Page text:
Parking tickets start Monday: Absent or expired parking slip will garner a $12 ticket
November 3, 2005
TRUCKEE – Beginning Monday parking enforcement officers here will be handing out tickets to people with absent or expired meter payments downtown after issuing one final warning, according to town officials.
The downtown paid-parking district has been in effect for about two weeks. But that time has been devoted to educating people about payment options and operation of the meters. Now enforcement of unpaid or lapsed payments will be met with tickets, said Truckee’s Parking Coordinator Kelly Beede.
“Everyone will receive one warning and then after that they get a citation,” Beede said.
An absent or expired parking slip will garner a $12 ticket, she said. The ticket for parking in an employee parking area or residential parking area without a permit will cost $15. Enforcement of permits for employee and residential parking areas will begin on Dec. 1, she said.
Beede said she has been getting scores of comments on the new parking meters, most of them negative.
“There’s more negative feedback than positive,” she said.
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But among downtown business owners, the outlook is more positive.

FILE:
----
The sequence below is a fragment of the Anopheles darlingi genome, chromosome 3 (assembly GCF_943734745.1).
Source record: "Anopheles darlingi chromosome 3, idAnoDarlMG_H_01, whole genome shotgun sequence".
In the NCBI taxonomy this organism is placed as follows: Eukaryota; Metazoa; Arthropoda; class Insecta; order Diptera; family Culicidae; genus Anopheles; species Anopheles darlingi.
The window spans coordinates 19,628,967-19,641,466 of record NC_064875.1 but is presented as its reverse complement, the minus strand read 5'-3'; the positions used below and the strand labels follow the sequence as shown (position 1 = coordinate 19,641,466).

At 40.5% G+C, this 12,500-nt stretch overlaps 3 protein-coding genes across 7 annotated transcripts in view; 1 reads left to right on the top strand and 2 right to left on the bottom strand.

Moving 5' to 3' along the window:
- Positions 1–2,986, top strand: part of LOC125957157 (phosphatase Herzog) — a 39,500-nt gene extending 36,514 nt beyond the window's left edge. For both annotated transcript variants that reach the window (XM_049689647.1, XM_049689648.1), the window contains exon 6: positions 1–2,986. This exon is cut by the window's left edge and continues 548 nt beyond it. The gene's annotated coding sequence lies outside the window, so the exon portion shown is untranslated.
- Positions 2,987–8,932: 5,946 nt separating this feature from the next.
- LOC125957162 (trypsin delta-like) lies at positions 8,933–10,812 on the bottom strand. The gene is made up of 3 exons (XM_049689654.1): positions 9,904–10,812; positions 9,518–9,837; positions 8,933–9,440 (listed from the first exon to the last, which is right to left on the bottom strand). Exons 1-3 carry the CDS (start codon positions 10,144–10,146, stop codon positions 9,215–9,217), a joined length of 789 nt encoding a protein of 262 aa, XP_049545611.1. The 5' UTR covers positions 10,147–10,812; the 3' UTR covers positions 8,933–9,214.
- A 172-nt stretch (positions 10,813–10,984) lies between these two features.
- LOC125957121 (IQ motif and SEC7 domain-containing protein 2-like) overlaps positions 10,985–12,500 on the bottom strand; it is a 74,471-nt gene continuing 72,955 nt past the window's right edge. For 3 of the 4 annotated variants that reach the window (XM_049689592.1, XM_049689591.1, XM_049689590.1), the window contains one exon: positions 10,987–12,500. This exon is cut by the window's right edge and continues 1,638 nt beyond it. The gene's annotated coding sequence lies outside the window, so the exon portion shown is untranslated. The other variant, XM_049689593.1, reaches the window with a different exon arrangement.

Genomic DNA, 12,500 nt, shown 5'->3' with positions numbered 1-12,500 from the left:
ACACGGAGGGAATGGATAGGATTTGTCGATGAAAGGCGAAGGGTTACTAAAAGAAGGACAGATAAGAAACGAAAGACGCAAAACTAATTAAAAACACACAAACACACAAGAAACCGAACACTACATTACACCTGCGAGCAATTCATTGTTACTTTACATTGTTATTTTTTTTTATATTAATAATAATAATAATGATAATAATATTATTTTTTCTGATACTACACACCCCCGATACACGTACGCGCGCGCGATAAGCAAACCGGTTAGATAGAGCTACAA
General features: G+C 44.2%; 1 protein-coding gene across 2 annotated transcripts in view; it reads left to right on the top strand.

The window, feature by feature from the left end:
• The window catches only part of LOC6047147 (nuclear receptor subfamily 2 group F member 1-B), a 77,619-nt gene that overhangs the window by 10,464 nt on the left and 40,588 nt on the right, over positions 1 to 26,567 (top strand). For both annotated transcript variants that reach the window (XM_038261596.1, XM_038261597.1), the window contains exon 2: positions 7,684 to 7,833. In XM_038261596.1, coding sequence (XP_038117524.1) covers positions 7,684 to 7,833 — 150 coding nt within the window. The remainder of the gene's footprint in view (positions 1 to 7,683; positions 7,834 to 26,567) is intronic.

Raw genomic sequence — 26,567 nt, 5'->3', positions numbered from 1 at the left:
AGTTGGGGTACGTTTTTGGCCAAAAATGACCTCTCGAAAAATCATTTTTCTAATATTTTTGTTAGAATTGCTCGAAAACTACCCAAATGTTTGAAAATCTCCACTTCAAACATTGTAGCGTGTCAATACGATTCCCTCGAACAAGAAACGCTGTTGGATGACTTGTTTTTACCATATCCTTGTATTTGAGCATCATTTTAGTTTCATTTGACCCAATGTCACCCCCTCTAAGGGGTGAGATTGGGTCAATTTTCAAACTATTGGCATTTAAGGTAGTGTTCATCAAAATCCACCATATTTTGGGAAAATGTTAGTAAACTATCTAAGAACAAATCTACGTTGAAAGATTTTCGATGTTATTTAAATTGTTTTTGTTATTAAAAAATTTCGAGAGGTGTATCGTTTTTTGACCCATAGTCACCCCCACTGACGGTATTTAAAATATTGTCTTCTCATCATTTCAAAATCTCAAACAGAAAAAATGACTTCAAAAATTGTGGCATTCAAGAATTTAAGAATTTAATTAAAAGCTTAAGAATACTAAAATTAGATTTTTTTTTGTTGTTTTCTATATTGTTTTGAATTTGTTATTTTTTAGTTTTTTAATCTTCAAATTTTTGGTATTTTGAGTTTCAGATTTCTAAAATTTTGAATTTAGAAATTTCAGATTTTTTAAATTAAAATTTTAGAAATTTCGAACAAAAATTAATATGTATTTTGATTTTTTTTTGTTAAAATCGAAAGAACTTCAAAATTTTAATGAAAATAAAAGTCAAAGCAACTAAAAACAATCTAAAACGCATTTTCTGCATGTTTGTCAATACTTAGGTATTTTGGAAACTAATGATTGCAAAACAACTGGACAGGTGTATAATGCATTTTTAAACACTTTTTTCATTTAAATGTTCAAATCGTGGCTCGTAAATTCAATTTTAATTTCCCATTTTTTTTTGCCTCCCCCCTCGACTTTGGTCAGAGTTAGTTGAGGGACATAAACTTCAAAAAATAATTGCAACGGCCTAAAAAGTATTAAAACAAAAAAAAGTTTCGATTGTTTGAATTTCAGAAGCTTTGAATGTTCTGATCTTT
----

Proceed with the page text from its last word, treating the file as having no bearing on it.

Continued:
“I think that it has already been a tremendous success,” said Stefanie Olivieri, downtown business owner and president of the Truckee Downtown Merchants Association. “We are seeing at least 100 parking spaces open up.”
Approximately 10 downtown businesses have agreed to reimburse customers for parking, Olivieri said. Some have agreed to take $1 off a purchase, and others have agreed to a lesser amount, she said.
Businesses that validate parking will have white signs with blue lettering in their windows to notify customers that they reimburse parking.
“If you recognize that you will be reimbursed for your parking, there is not a cost to you,” Olivieri said.
As for employee parking, permit costs equal roughly $1 per day, said Olivieri. She said she has heard that many businesses are buying the permits for their employees or paying half of the cost.
“I am hoping that employers will participate by buying passes for all their employees,” she said.
Down at the Squeeze In, which is packed by tourists and locals each morning, owner Gary Young said that out-of-towners don’t seem to mind the meters and many locals come in for breakfast before the 10 a.m. start of paid parking.
However, he said some locals are still unaware that they can come in and eat without paying to park before 10 a.m.
“A lot of locals complain to us, but they are still going to come to the Squeeze In,” Young said.